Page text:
I think I need help. How do I know for sure?
We have provided an online assessment tool to score activities of daily living (ADLs) in the home. Activities of daily living (ADLs or ADL) is a term used in healthcare to refer to people’s daily self-care activities. Basic ADLs consist of self-care tasks that include, but are not limited to:
- Bathing and showering
- Personal hygiene and grooming (including brushing/combing/styling hair)
- Toilet hygiene (getting to the toilet, cleaning oneself, and getting back up)
- Functional mobility, often referred to as “transferring,” as measured by the ability to walk, get in and out of bed, and get into and out of a chair; the broader definition (moving from one place to another while performing activities) is useful for people with different physical abilities who are still able to get around independently
- Self-feeding (not including cooking or chewing and swallowing)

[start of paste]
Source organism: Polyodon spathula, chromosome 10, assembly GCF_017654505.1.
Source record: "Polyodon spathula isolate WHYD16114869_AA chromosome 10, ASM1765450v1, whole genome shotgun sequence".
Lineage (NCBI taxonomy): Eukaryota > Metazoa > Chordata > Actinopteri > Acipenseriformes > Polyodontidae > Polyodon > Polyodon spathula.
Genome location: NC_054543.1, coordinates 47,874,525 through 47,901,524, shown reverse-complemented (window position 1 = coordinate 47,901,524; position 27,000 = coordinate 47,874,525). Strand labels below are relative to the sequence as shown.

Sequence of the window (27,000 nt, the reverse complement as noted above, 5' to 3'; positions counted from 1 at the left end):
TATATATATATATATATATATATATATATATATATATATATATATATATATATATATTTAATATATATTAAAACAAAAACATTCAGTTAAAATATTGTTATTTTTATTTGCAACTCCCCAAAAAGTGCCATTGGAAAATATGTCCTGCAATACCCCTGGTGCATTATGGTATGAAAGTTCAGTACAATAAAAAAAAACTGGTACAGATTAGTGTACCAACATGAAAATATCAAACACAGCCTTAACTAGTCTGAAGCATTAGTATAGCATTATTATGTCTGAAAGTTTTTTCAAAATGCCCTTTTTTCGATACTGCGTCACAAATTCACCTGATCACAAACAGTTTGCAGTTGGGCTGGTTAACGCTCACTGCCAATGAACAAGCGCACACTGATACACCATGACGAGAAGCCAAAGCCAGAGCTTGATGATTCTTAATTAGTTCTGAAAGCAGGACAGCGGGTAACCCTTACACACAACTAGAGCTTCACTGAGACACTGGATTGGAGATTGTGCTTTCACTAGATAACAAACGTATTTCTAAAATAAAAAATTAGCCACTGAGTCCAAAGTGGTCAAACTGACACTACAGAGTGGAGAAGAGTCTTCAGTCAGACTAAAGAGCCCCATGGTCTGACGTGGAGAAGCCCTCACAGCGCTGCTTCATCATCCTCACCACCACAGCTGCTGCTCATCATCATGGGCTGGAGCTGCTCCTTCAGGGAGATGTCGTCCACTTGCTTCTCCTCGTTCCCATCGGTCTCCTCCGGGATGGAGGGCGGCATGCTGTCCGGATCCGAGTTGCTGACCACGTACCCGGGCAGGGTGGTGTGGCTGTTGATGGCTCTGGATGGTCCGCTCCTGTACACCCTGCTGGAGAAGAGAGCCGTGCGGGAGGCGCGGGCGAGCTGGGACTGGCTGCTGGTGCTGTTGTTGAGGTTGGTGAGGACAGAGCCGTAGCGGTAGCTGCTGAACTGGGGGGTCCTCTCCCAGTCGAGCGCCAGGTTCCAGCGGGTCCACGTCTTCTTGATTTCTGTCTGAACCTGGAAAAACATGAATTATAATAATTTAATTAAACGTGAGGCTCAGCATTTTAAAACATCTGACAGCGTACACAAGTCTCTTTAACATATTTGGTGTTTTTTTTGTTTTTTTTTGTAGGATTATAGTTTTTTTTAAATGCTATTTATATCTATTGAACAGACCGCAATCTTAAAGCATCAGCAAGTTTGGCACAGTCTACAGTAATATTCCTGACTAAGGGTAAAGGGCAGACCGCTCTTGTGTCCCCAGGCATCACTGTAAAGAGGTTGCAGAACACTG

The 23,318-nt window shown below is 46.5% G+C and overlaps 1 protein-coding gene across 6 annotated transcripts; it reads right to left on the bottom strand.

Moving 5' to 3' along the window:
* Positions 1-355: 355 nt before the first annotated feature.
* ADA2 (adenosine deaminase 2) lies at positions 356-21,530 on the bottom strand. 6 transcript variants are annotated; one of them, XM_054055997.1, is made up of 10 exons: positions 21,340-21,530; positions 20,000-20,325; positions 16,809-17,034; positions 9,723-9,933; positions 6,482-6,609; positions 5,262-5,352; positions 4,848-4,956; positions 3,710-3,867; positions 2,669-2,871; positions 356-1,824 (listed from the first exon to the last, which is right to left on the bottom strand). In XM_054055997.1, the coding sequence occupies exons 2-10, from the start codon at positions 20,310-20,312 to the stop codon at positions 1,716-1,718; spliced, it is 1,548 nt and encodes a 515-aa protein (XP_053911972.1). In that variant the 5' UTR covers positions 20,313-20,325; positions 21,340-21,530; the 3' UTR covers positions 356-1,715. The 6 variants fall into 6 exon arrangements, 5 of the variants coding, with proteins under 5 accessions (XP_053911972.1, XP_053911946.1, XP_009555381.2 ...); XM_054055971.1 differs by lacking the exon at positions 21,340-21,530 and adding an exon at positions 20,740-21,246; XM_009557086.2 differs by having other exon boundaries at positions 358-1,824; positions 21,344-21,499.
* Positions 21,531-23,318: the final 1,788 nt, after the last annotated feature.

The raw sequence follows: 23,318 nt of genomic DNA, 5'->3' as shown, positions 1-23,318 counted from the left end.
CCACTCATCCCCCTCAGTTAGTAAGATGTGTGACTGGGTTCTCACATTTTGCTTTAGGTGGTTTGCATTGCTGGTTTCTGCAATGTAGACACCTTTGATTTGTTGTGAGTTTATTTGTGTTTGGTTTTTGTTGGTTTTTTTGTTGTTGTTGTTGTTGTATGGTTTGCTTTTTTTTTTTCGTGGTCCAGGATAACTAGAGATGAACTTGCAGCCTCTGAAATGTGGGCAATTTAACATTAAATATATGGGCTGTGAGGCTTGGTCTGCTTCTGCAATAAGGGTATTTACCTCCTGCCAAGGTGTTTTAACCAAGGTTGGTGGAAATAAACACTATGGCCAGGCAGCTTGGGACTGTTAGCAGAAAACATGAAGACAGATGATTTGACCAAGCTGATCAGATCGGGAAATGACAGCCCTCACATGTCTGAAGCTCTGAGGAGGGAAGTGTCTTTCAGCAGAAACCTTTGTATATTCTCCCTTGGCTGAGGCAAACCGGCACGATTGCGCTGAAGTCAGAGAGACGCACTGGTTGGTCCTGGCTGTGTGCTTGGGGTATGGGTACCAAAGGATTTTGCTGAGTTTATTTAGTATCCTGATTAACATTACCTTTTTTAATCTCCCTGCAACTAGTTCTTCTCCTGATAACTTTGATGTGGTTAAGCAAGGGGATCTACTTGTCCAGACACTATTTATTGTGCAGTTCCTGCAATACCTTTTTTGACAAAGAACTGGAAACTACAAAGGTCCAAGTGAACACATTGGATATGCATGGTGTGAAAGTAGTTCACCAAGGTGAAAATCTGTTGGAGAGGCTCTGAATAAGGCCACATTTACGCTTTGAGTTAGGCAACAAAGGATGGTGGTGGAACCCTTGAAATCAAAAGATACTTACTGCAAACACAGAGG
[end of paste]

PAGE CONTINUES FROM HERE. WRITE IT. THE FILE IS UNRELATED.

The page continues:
Basic ADLs are the things many people do when they get up in the morning and get ready to go out of the house: get out of bed, go to the toilet, bathe, dress, groom, and eat.
The Aware Senior Care “Live Well at Home Self-Assessment” will not only help identify the ADLs a person may need help with, but will also help them to determine whether or not they need help. This is often the toughest decision to make – accepting help in the home. A score of 7 or higher indicates that some help is a good idea.
At your request, this information will be evaluated by an Aware Senior Care registered nurse as part of a formal in-home assessment for home care.
We do suggest you use this tool, but ultimately we recommend you call us to talk so we can help you. We will listen first, and then ask a series of questions to understand your needs, your goals, and your ability to finance care. We will also explain what we can do and more importantly, what we can’t do to help you assess our ability to meet your needs.